This acronym used to stand for Tracor Acoustic Profiling System. That was when Tracor, Inc. was a publicly held corporation, headquartered in Austin, TX. Our office in San Diego conducted acoustical research, principally for the Navy, including some basic research on the use of multi-frequency acoustics to measure and quantify zooplankton distributions in the ocean. As a part of that research, I designed a series of acoustic sensors that eventually became TAPS. Previous systems evolved from collections of individual transducers on a frame and culminated in a 21-frequency system built (by Van Holliday and Dave Doan) on a surplus mine-hunting sonar towed body. This system drew power from shipboard equipment. The TAPS sensors were a compromise design intended to provide useful data in a portable package running on internal batteries.

Tracor was taken private in the late '80s, went through bankruptcy, and emerged as a public company once again -- only to be purchased by General Electric PLC (of England). Tracor was included in the Marconi Electronics group which, a few years later, was merged with God-knows-what-all from British Aerospace to become BAE SYSTEMS. And we were firmly advised that the BAE portion had absolutely no connection to British Aerospace and was just a name. I suppose that BAE SYSTEMS is still around -- I get my retirement check every month.

The TAPS-6 concept derived from the early MAPS systems but the design began with some 2-frequency systems used on the BITS mooring that I designed and a 4-frequency predecessor that is now in mothballs. It was an interesting challenge: to make a portable, internally-recording gadget that would act like a ctd but could resolve zooplankton size-distributions versus depth. It took a number of iterations to get it pretty close to right.

The first problem was -- what frequencies should we use? This was answered by selecting the target zooplankters: copepods. These animals are reasonably-well-modelled by a truncated fluid sphere model. Van Holliday spent several hours on his computer to select four (later six) frequencies from the 21 MAPS frequencies that seemed to work well estimating size-abundance for these zooplankters. Long after the fact, I spent some time trying to rationalize the selection of frequencies and came up with a way to select the span of frequencies needed for particular copepod sizes. Fortunately, these approaches agreed with each other pretty well.

The second problem involved the sample volumes for this system. The sample volume can be computed from the pulse length, the range, the speed of sound in water, and the beam angle of the transducer used to transmit and receive echoes. We discussed this at length; on the one hand, too small a sample volume would mean sometimes there would be very few scatterers in the sample volume -- making the assumption of volume scattering incorrect. Too large a sample volume would make it more likely that the relatively rare larger scatterers (euphausiids, ctenophores, larval fish, etc.) might contribute to the echo energy. We settled on a sample volume of about a liter using transducers with 8-12° beamwidths and a 336 microsecond transmit pulse, sampling at about 1m range. Note that this vastly simplifies the assumptions we have to make, compared, say, to an echosounder configuration where the sample volumes increase inexorably with range.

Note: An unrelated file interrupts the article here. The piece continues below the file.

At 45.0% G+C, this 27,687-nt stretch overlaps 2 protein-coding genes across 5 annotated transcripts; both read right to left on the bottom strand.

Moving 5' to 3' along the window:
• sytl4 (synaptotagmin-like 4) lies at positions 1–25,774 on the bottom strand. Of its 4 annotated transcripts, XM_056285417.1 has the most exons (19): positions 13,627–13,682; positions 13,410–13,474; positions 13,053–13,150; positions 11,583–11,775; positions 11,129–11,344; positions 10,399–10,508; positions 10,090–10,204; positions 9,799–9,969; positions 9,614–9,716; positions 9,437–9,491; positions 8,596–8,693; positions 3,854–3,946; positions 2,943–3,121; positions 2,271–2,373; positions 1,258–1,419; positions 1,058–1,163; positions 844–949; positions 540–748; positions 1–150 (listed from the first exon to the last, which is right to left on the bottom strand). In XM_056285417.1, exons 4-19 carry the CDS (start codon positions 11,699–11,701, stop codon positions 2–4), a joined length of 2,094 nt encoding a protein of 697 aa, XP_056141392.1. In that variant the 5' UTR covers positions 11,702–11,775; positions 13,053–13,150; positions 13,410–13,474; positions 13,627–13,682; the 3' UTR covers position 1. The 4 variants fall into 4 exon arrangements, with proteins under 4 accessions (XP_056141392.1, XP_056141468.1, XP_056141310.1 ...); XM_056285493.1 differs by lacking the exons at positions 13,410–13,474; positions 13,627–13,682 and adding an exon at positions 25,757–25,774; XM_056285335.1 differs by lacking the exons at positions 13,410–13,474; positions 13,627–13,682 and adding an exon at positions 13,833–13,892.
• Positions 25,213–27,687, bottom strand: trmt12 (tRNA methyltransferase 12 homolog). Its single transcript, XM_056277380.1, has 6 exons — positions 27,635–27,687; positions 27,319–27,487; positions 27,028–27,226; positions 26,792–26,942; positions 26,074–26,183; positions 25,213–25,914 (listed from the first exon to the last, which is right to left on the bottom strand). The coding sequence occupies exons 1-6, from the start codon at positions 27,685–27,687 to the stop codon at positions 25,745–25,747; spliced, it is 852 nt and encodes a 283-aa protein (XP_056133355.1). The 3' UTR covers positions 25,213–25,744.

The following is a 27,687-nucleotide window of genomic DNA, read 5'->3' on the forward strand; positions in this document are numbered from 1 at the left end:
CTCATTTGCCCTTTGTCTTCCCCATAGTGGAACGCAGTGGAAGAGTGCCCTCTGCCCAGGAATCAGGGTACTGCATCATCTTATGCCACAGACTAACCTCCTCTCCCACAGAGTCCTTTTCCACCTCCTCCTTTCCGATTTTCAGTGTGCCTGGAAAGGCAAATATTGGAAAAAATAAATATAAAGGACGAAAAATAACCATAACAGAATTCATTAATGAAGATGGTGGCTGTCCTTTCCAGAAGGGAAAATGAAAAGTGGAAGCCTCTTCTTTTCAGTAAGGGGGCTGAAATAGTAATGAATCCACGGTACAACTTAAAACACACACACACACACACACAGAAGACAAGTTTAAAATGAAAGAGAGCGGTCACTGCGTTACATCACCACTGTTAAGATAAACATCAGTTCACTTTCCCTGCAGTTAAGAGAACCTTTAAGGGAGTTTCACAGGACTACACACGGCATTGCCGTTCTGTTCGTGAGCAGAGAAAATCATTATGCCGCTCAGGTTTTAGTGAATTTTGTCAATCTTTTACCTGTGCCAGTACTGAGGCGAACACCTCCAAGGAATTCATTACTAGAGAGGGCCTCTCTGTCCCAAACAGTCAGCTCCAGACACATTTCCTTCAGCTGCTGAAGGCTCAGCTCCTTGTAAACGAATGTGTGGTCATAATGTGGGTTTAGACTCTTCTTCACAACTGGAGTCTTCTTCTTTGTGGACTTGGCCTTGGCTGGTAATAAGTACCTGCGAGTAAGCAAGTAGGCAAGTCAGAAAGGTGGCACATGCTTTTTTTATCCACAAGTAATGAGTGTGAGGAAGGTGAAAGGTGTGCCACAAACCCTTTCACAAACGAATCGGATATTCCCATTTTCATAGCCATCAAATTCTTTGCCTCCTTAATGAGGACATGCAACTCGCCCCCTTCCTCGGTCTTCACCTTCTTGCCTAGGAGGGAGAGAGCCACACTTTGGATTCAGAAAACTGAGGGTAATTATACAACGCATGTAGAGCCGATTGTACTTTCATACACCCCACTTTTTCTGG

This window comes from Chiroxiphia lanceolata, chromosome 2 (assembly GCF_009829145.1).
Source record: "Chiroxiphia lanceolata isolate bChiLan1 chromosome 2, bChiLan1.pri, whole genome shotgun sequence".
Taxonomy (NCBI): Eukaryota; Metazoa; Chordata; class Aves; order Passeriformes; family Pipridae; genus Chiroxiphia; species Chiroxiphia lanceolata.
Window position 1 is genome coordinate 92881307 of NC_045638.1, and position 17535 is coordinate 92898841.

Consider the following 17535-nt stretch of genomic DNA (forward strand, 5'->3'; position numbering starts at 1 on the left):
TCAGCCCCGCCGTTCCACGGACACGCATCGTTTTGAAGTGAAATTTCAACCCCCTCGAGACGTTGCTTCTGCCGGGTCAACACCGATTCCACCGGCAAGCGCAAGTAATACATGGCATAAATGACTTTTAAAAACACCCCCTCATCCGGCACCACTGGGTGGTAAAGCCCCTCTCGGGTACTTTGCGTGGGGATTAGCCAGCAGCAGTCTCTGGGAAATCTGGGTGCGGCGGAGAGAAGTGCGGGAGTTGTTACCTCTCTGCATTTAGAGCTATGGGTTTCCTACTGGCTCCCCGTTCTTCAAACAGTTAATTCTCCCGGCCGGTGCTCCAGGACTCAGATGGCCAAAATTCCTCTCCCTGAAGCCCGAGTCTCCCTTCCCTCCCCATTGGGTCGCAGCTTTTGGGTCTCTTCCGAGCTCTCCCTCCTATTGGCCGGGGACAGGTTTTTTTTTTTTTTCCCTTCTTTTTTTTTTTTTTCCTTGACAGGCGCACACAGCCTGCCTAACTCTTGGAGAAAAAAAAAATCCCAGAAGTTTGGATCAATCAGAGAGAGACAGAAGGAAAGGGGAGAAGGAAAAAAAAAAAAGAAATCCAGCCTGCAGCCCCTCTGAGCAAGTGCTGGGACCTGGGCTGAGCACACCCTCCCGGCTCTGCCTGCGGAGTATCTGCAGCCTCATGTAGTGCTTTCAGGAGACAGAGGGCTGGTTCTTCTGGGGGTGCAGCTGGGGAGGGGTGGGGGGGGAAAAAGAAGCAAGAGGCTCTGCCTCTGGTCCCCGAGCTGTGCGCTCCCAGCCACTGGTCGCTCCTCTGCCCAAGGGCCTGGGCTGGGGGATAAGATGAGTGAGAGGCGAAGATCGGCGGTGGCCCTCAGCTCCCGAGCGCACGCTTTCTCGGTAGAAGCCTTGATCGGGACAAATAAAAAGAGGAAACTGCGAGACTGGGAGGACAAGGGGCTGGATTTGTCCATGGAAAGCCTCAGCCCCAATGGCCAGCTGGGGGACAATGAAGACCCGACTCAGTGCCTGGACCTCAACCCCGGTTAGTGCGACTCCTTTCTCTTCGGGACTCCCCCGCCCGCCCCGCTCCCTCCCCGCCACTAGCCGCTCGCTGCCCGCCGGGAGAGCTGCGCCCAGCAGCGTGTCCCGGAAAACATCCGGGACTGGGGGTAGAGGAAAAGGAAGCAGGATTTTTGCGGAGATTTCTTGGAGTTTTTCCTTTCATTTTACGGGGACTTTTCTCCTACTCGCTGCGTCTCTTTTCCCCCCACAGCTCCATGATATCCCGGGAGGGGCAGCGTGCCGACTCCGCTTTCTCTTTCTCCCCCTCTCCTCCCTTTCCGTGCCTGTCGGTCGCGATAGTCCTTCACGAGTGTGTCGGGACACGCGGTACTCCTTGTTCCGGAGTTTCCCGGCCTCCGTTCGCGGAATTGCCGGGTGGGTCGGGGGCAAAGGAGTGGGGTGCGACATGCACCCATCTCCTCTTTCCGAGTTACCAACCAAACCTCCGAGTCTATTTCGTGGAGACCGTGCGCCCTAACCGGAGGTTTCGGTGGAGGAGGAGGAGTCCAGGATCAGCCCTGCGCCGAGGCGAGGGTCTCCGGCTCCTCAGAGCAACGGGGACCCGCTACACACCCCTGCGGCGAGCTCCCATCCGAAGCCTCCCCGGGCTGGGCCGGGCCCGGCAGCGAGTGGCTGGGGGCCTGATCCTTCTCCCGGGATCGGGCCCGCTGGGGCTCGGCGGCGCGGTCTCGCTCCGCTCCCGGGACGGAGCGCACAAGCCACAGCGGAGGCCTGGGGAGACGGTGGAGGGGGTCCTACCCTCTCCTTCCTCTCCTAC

The picture above shows the original version of TAPS-6 exploded. The endcap on the right-hand side contains six acoustic transducers, resonant at 265, 420, 700, 1100, 1850, and 3000 kHz. There are six transceiver cards (with the large black capacitors) to drive these transducers. The other endcap contains a depth sensor, temperature sensor, and jacks to connect external sensors such as fluorometers or conductivity sensors. A single-board-computer and interface circuitry control the functions. A 21.6V NiCad battery supplies power for 10-14 hours of operation.

The last TAPS (TAPS-6 NewGen) was a complete re-design utilizing some concepts and designs from a series of 8-frequency systems that were built to operate on moorings. These TAPS-8 units have been used extensively in the Arctic by Jeff Napp at NOAA in Seattle. They are getting quite long in the tooth and probably are nearly ready to be replaced. The NG TAPS is used by Anne Lebourges-Dhaussy at IFREMER in Brest, France.

BAE SYSTEMS no longer makes or supports TAPS -- I made a deal with them when I retired to provide service for existing customers in exchange for the spare parts and some test equipment. If you need service or help with a TAPS, contact me using the email link below. There is little to no chance you could get me to build you one, but I could certainly provide you with drawings, schematics, code, and advice if YOU want to build one. All this information is in the public domain. Eventually, all that information will even be right here on this website. For as long as I am around, anyway …